[Top][All Lists]

[Date Prev][Date Next][Thread Prev][Thread Next][Date Index][Thread Index]

Re: [Qemu-devel] [RFC] Streamlining endian handling in TCG

From: Aurelien Jarno
Subject: Re: [Qemu-devel] [RFC] Streamlining endian handling in TCG
Date: Tue, 3 Sep 2013 01:42:23 +0200
User-agent: Mutt/1.5.21 (2010-09-15)

On Wed, Aug 28, 2013 at 08:26:43AM -0700, Richard Henderson wrote:
> On 08/28/2013 07:34 AM, Peter Maydell wrote:
> > On 28 August 2013 15:31, Richard Henderson <address@hidden> wrote:
> >> On 08/28/2013 01:15 AM, Peter Maydell wrote:
> >>> [*] not impossible, we already do something on the ppc
> >>> that's similar; however I'd really want to take the time to
> >>> figure out how to do endianness swapping "properly"
> >>> and what qemu does currently before messing with it.
> >>
> >> I've got a loose plan in my head for how to clean up handling of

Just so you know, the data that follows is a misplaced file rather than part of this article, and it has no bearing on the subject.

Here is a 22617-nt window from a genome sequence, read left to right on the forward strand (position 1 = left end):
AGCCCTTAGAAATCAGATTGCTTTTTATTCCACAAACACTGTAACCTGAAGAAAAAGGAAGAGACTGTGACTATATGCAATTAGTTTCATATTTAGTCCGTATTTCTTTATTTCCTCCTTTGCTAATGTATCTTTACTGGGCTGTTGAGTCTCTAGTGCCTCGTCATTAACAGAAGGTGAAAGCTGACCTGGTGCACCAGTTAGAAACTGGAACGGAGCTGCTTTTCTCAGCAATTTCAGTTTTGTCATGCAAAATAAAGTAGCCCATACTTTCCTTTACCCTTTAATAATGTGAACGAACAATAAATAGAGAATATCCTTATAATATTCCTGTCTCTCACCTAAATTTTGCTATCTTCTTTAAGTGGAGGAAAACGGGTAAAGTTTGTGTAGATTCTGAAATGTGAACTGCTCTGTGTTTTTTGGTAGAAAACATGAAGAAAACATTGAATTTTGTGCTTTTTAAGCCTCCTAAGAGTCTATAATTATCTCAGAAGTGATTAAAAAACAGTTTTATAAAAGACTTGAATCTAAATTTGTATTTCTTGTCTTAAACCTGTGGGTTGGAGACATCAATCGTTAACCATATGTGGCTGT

> >> reverse-endian load/store instructions at both the translator and
> >> tcg backend levels.
> > 
> > Nice. Will it allow us to get rid of TARGET_WORDS_BIGENDIAN?
> I don't know, as I don't know off-hand what all that implies.
> Let me lay out my idea and see what you think:
> Currently, at the TCG level we have 8 qemu_ld* opcodes, and 4 qemu_st* 
> opcodes,
> that always produce target_ulong sized results, and always in the guest
> declared endianness.
> There are several problems I want to address:
> (1) I want explicit _i32 and _i64 sizes for the loads and stores.  This will
> clean up a number of places in several translators where we have to load to